A federal judge in the Southern District of New York ruled earlier this month that a former intern was not entitled to pursue her claim for sexual harassment under the New York City Human Rights Law (the “NYCHRL”) because she was not an “employee” under the NYCHRL.

In the case of Lehuan Wang v. Phoenix Satellite Television US, Inc., Case No. 13 Civ. 218, plaintiff, Lehuan Wang (“Wang”) was an unpaid intern at Phoenix Satellite Television US, Inc. (“Phoenix”).  Wang alleged that during her internship she was subject to a hostile work environment, sexual harassment and retaliation by her supervisor, Zhengzu Liu (“Liu”).  Liu was the bureau chief of Phoenix’s New York office where Wang worked, as well as the Washington, D.C. office, and he had discretion over the hiring and firing of employees and interns for both offices.  Wang asserted in her complaint that at the beginning of her internship she had asked Liu about permanent employment with Phoenix after her graduation, and was told she could obtain permanent employment at Phoenix if she was able to obtain a visa.  Thereafter, Wang alleged that when Liu was visiting from out-of-town he lured her to his hotel and subjected Wang to unwanted sexual advances which were rejected.  Wang claimed that after the sexual advances were rebuffed, Liu no longer expressed any interest in hiring her after she completed her master’s degree.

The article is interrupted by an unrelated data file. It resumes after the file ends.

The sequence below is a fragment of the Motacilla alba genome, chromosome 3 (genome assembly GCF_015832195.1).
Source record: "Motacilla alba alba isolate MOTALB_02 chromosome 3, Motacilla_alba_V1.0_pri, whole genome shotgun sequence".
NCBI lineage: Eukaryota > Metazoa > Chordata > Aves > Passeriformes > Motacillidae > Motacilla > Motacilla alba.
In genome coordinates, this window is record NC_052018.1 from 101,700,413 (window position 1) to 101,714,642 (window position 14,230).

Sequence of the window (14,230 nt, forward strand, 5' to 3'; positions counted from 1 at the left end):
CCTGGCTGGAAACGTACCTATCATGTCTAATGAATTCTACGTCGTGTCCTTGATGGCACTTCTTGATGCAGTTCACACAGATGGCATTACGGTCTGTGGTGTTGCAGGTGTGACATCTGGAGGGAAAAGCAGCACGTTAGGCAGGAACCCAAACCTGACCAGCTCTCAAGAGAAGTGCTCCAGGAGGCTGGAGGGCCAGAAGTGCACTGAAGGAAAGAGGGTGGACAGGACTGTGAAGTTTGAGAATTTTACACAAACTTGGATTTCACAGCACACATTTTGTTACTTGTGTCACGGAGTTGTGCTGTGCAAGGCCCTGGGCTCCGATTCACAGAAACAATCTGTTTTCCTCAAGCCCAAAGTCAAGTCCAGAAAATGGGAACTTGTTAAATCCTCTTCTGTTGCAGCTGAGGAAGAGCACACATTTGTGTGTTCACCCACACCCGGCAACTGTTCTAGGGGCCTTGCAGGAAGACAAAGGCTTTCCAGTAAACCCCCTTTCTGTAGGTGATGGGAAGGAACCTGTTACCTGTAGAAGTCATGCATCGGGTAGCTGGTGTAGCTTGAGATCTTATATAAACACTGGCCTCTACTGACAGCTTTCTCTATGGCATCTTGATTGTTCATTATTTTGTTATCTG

The Court determined that since Wang was an unpaid intern, she was not an employee protected by the NYCHRL, and thus could not pursue an actionable claim for sexual harassment.  The Court indicated that its decision was supported by the plain meaning of the NYCHRL, and the fact that compensation is a threshold issue in determining the existence of an employment relationship.  Since Wang received no compensation for her internship, she was not entitled to the NYCHRL protection.  The Court also noted that its decision that an unpaid intern was not an employee under the NYCHRL was bolstered by interpretations of similar provisions of both Title VII and the New York State Human Rights Law.

The Court, however, declined to dismiss Wang’s claim for failure to hire under both the NYCHRL and the State Law.  Instead, it found Wang had sufficiently alleged facts to show that a permanent position was available at Phoenix and that she had applied informally for the position.  The Court noted that hiring for Phoenix’s New York Office rested solely with Liu, and that when Wang contacted Liu about a permanent position after she rejected his first advance, his response was to invite her to Atlantic City for the weekend to discuss a permanent position rather than have her solicit a formal application.

The Court’s decision in Lehuan Wang v. Phoenix Satellite Television US, Inc. is certain to spark debate about what protections should be available to unpaid interns and/or volunteers against unwanted sexual harassment.  Any business that offers unpaid internships should be careful to treat interns and employees alike with professionalism and respect.